Concord’s happy financial situation may not last. The airport has operated in the red for a number of years - the fiscal year 2018 budget calls for $415,000 in spending and $351,000 in revenue - and is eating into a surplus that was built up during boom times. At the rate things are going, by 2022 the city’s general fund would have to start subsidizing the airport, Baia said.

On top of a decline in general aviation that is hurting all small airports, Concord faces stiff competition from two nearby airports: Laconia for the casual pilot, especially those coming to the Lakes Region, and Manchester for business pilots.

Laconia Municipal Airport has spiffed up its terminal in recent years, on top of an $8 million runway expansion, and Rolla says it has lured away some private pilots. To the south, the new highway exit to Manchester airport puts it so close that some corporate jets are going there even when bringing clients to Concord.

“The pilots who fly corporate jets - if they have options of where to go, and they figure they’re going to spend six hours waiting while their clients are at a meeting, would they rather be in a facility that’s comfortable, appealing, has wi-fi, or in a facility that’s falling down around them and everything is very, very tired?” Rolla asked.

Similarly, most presidential candidates fly into Manchester these days even when coming to the capital.

Another blow to Concord is NASCAR’s decision to move one of its two annual races away from New Hampshire Motor Speedway next year. Scores of planes fly into Concord and stay there during race weekends, paying for slots and buying fuel. Rolla said the two NASCAR weekends have made up as much as 20 percent of Concord Aviation Services’ annual income.

Baia says Concord is working to raise the airport’s public profile via such things as the Runway 5K, a foot race up and down the runways, during Aviation Day on Oct. 21.

It’s also looking for other sources of revenue, although limitations due to security and Federal Aviation Administration requirements makes that difficult. A driving school used to rent out the closed third runway and use it to teach extreme maneuvers, but the FAA nixed that idea because it isn’t aviation-related.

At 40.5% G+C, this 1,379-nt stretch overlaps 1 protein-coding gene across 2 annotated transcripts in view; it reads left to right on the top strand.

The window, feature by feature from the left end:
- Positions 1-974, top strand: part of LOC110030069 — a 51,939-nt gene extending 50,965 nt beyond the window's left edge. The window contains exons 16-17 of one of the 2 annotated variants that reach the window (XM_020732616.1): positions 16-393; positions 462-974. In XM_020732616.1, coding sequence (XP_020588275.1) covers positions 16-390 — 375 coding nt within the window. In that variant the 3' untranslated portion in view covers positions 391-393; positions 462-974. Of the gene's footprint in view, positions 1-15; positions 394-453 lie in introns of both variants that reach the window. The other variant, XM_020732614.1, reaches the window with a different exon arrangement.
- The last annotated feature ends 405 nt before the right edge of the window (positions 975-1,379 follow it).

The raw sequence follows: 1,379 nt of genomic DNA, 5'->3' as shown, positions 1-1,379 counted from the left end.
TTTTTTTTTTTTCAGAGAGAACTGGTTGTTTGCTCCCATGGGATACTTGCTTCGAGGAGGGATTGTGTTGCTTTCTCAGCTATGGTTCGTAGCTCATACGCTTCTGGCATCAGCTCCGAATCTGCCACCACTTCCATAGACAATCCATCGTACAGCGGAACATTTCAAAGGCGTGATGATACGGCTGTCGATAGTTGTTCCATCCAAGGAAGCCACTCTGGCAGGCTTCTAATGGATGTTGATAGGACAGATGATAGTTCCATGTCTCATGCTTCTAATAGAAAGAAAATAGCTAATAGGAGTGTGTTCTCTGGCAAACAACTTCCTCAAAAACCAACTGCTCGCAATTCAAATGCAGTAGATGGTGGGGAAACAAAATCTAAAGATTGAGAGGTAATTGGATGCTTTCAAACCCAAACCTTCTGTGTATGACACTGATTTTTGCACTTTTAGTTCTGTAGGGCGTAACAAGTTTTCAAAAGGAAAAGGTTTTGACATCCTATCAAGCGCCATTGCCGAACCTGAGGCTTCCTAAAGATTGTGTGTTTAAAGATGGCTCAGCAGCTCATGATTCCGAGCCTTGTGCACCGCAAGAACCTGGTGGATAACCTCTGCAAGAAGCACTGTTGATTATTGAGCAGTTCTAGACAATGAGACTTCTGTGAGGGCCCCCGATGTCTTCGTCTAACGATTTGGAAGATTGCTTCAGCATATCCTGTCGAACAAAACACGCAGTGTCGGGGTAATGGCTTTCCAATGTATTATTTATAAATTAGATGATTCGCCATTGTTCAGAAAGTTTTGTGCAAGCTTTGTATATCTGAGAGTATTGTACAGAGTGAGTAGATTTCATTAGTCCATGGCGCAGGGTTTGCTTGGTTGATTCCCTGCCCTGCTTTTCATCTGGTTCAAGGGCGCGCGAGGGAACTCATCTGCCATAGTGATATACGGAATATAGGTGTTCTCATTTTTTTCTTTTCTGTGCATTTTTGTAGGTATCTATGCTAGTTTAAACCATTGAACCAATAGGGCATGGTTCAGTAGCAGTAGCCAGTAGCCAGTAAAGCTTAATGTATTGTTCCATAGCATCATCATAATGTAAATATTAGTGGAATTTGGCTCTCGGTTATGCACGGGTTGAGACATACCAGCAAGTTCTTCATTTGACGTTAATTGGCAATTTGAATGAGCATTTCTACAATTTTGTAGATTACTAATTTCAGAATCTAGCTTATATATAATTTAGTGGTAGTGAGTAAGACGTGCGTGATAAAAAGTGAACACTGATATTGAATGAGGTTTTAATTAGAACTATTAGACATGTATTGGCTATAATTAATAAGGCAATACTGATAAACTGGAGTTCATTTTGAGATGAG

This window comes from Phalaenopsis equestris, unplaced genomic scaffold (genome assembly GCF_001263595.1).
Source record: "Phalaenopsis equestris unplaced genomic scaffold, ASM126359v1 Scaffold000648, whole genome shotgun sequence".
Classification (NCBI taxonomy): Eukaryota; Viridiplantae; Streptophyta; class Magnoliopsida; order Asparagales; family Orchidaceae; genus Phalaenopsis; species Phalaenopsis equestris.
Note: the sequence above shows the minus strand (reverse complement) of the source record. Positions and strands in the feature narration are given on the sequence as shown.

Much of the airport’s land cannot be developed because it is home to the extremely rare Karner Blue butterfly, the state’s official butterfly. Concord is planting lupins and otherwise prepping vacant city-owned land on Regional Drive, at the airport’s northern boundary, in hopes that they can swap it for some of the existing conservation land, making that land available for development.

“We do have some developable parcels, past where the National Guard is. We need to get better at marketing that,” Baia said.

But those city-owned parcels on Regional Drive are far from the terminal and the entrance, which are on Airport Road, making it hard to peddle them to companies that might pay extra for being able to quickly fly marketing staff to other parts of the country. “Frontage along Airport Road would be better for us, from a marketing standpoint,” admits Baia.

As for Rolla, the main thing he’d like to see is an expansion of the main runway, which is known as 17/35 because pilots are facing either 170 degrees or 350 degrees when they land, depending on which end is used based on the direction of the wind. It’s 6,000 feet long, much bigger than the 3,200 feet of the secondary runway known as 12/20, but Rolla would like to see it extended to 7,200 feet, to handle bigger corporate jets.

He points to Hendrick Motorsports, a huge North Carolina firm that used to fly into Concord to supports its race teams at the speedway.

In 1994, he said, it used 10 different 8-person aircraft. By 2005, as the company grew, it was flying in a trio of 40-passenger turboprops. Then in 2013, it switched to a couple of larger Canadair regional jets to cut costs. Those jets can safely land on 17/35, but the margin of error is so thin that rainy or icy weather could interfere with operations.

“They had been a customer for 20 years but they said goodbye - nothing you did wrong, but we’re going to Manchester,” Rolla said. “Replacing a big customer like Hendrick is very difficult to do.”

But he remains optimistic, he said. And in the meantime, Rolla had another job: Getting those dead bugs out of the light fixture.

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Online: https://bit.ly/2rUKmsp

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Information from: Concord Monitor, https://www.concordmonitor.com